The role of science in climate change policy development: Science got us here and demonstrates that we are here but what role does it have in managing the future

Farebrother, Graham, Beeton, R. J. S. and Menzies, Neal (2011) The role of science in climate change policy development: Science got us here and demonstrates that we are here but what role does it have in managing the future. The International Journal of Science in Society, 2 3: 135-152.

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Name Description MIMEType Size Downloads
Author Farebrother, Graham
Beeton, R. J. S.
Menzies, Neal
Title The role of science in climate change policy development: Science got us here and demonstrates that we are here but what role does it have in managing the future
Journal name The International Journal of Science in Society   Check publisher's open access policy
ISSN 1836-6236
Publication date 2011
Sub-type Article (original research)
Volume 2
Issue 3
Start page 135
End page 152
Total pages 18
Place of publication Champaign, IL, United States
Publisher Common Ground Publishing
Collection year 2012
Language eng
Abstract The scientific and societal understanding of anthropogenic global warming (AGW) has grown tremendously over the last few decades. Alongside this growth, the discourse has increasingly become entwined with the concepts of, and implementation of, sustainable development (SD). In addition, the AGW discourse is used to promote many interests and ideas coming from a variety of nation states and a wide spectrum of organisations. Utilising findings from a study conducted in both Australia and the United Kingdom, this paper examines how the AGW discourse became embedded in society, what drives the discourse forward and what various stakeholder expectations are regarding the outcomes of mitigation policies. Study findings suggest that in general, societal understanding of the complexity within the discourse is low but the expectations of its ability to deliver beneficial outcomes are high. The discourse is seen by many as an umbrella cause that heightens awareness of environmental and societal problems. Some, however, see this effect as a weakening of science in the subjugated areas that reduces human ability to identify and tackle specific issues. It is suggested that a way to manage the set of problems facing humanity is to liberate and diversify the role of science from this AGW focus; improve societal understanding of science’s abilities and its shortcomings; and, instigate greater flexibility to identify and aim for achievable goals for humanity. The AGW discourse, while increasing societal awareness of its dependence on the natural environment for survival has become cumbersome to the extent that policies necessary to promote sustainability are difficult to delimit, develop and implement.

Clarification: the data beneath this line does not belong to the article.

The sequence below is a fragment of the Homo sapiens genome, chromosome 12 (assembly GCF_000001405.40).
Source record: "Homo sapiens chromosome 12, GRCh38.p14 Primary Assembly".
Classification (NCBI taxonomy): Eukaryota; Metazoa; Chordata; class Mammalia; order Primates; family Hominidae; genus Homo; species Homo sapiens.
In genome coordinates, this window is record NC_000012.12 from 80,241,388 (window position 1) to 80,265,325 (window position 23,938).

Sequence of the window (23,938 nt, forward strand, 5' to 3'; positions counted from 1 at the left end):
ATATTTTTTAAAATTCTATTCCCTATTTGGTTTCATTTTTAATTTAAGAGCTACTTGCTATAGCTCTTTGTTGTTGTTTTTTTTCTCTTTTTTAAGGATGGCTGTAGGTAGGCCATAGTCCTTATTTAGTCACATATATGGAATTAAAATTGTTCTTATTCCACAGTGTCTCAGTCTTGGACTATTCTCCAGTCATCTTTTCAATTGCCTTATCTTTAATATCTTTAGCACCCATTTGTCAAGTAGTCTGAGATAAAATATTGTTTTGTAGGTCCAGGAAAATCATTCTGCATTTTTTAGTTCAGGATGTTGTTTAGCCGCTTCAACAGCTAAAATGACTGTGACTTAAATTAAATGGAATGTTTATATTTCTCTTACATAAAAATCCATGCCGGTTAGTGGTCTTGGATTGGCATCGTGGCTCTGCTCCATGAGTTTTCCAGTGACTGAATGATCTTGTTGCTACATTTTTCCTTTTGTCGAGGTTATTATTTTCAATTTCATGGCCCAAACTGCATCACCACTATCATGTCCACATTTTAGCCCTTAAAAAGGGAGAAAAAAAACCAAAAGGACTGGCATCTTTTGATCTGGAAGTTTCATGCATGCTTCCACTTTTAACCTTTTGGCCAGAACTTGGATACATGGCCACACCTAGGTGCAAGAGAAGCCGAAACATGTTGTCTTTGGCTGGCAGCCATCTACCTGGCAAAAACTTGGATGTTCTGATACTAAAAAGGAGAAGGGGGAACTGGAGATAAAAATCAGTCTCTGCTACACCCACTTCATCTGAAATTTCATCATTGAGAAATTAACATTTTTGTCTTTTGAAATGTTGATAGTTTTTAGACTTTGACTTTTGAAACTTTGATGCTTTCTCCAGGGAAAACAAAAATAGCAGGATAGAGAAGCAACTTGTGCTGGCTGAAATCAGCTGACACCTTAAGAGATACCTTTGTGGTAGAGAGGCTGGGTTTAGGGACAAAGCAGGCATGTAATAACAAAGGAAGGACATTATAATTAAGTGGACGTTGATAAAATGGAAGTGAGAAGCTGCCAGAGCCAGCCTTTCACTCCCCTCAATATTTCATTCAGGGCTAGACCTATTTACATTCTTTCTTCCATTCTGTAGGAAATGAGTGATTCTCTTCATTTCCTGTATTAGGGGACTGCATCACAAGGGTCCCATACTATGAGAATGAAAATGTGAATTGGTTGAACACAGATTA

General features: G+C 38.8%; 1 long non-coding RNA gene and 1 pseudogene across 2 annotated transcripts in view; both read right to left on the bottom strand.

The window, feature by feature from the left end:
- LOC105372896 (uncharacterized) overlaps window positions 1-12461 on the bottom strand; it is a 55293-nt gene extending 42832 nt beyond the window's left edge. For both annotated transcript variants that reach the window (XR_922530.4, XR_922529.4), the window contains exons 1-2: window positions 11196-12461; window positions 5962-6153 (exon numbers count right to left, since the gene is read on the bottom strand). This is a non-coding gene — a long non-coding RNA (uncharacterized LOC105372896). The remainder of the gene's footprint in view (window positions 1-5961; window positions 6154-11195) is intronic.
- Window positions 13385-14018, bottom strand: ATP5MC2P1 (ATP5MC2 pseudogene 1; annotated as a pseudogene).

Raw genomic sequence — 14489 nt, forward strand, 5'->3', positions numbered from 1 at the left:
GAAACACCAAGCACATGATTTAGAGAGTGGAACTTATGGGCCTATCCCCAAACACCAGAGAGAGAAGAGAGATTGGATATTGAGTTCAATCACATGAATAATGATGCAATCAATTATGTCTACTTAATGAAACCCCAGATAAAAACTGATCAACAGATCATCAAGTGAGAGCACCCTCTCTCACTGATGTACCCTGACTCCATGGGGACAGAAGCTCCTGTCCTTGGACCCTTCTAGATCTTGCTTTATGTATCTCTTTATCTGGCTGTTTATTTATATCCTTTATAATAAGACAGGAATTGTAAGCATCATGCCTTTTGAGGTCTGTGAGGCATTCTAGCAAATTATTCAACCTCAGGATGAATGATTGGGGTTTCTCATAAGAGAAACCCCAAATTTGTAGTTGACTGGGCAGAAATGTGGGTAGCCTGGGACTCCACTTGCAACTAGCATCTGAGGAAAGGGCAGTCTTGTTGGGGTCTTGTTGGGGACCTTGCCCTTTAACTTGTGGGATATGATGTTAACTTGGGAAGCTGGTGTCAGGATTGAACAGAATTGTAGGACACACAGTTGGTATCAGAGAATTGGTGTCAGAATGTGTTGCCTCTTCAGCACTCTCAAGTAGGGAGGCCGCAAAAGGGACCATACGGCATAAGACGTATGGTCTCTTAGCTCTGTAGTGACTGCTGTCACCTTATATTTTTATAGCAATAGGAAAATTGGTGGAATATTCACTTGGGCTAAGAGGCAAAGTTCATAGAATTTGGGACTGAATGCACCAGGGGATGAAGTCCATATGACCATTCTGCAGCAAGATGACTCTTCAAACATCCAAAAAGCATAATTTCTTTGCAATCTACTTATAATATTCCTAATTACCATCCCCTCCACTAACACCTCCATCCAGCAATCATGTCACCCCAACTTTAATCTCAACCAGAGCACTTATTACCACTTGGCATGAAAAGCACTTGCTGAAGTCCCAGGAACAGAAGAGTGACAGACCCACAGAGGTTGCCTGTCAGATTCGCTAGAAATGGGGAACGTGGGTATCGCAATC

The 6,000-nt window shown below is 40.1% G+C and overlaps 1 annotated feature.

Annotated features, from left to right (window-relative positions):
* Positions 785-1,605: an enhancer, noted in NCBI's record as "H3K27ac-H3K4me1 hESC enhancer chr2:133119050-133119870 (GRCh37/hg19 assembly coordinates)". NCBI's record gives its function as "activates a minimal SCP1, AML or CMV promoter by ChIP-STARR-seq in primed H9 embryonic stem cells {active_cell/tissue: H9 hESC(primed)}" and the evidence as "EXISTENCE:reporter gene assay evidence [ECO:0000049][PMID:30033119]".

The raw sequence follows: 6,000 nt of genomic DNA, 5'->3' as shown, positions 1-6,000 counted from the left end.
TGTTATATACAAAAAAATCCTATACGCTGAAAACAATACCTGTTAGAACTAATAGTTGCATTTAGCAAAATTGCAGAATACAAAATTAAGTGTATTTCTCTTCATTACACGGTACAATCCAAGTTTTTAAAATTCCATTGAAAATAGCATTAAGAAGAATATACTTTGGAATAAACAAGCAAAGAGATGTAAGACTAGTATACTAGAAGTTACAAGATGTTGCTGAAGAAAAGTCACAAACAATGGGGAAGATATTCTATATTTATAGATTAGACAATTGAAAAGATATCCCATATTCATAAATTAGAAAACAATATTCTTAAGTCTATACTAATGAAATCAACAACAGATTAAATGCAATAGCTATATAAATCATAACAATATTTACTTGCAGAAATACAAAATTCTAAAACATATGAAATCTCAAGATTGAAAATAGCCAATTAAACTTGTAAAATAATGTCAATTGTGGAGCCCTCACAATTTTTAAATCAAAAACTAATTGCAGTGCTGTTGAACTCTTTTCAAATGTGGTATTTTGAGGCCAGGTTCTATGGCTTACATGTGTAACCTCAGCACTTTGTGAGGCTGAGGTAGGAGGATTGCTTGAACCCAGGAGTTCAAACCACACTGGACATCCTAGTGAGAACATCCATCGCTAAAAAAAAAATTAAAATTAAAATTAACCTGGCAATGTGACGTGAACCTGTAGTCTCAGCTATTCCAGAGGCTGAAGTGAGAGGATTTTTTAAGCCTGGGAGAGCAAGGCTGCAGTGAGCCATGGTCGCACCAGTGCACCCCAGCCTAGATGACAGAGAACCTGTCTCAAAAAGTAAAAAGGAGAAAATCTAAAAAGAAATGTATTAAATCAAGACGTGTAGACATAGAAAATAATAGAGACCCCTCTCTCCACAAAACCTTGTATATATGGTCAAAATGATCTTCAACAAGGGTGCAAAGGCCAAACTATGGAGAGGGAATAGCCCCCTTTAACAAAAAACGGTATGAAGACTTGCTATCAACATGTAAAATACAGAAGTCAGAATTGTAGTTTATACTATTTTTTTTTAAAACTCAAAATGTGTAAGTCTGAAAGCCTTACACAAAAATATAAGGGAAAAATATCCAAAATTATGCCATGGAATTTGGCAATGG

Keyword Climate change policy development
Sustainable Development
Environmental impacts
Resource use
Evidence based policy
Human development path
Anthropogenic climate change
Natural resource management
Global warming
Environmental policy
Science and policy
Future planning
Climate change science
Q-Index Code C1
Q-Index Status Confirmed Code
Institutional Status UQ

 
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Created: Tue, 12 Jul 2011, 14:52:55 EST by Helen Smith on behalf of School of Geography, Planning & Env Management